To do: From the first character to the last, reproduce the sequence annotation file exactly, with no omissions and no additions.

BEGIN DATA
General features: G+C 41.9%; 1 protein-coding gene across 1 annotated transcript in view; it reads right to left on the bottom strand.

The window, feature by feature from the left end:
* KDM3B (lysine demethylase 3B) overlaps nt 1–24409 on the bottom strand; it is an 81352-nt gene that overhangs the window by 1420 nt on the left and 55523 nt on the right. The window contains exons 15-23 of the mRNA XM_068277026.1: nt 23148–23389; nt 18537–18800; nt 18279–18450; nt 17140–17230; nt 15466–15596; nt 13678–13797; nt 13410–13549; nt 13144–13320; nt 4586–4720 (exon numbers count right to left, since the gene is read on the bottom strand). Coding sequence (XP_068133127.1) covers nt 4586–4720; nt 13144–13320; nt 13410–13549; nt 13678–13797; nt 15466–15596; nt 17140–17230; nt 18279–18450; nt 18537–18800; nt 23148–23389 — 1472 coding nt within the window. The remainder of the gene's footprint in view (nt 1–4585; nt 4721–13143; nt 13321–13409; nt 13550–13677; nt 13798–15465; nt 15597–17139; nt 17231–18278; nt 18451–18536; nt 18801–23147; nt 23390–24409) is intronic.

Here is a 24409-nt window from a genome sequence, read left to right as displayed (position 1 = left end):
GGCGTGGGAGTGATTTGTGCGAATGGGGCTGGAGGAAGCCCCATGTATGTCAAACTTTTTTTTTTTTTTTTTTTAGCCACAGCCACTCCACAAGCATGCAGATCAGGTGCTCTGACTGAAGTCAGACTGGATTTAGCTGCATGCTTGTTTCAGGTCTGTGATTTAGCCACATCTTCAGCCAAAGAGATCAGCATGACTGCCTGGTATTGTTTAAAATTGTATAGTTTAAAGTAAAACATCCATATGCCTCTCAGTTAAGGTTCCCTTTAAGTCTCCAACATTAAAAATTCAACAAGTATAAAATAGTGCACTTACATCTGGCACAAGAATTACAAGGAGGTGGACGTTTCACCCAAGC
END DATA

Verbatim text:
General features: G+C 41.9%; 1 protein-coding gene across 1 annotated transcript in view; it reads right to left on the bottom strand.

The window, feature by feature from the left end:
* KDM3B (lysine demethylase 3B) overlaps nt 1–24409 on the bottom strand; it is an 81352-nt gene that overhangs the window by 1420 nt on the left and 55523 nt on the right. The window contains exons 15-23 of the mRNA XM_068277026.1: nt 23148–23389; nt 18537–18800; nt 18279–18450; nt 17140–17230; nt 15466–15596; nt 13678–13797; nt 13410–13549; nt 13144–13320; nt 4586–4720 (exon numbers count right to left, since the gene is read on the bottom strand). Coding sequence (XP_068133127.1) covers nt 4586–4720; nt 13144–13320; nt 13410–13549; nt 13678–13797; nt 15466–15596; nt 17140–17230; nt 18279–18450; nt 18537–18800; nt 23148–23389 — 1472 coding nt within the window. The remainder of the gene's footprint in view (nt 1–4585; nt 4721–13143; nt 13321–13409; nt 13550–13677; nt 13798–15465; nt 15597–17139; nt 17231–18278; nt 18451–18536; nt 18801–23147; nt 23390–24409) is intronic.

Here is a 24409-nt window from a genome sequence, read left to right as displayed (position 1 = left end):
GGCGTGGGAGTGATTTGTGCGAATGGGGCTGGAGGAAGCCCCATGTATGTCAAACTTTTTTTTTTTTTTTTTTTAGCCACAGCCACTCCACAAGCATGCAGATCAGGTGCTCTGACTGAAGTCAGACTGGATTTAGCTGCATGCTTGTTTCAGGTCTGTGATTTAGCCACATCTTCAGCCAAAGAGATCAGCATGACTGCCTGGTATTGTTTAAAATTGTATAGTTTAAAGTAAAACATCCATATGCCTCTCAGTTAAGGTTCCCTTTAAGTCTCCAACATTAAAAATTCAACAAGTATAAAATAGTGCACTTACATCTGGCACAAGAATTACAAGGAGGTGGACGTTTCACCCAAGC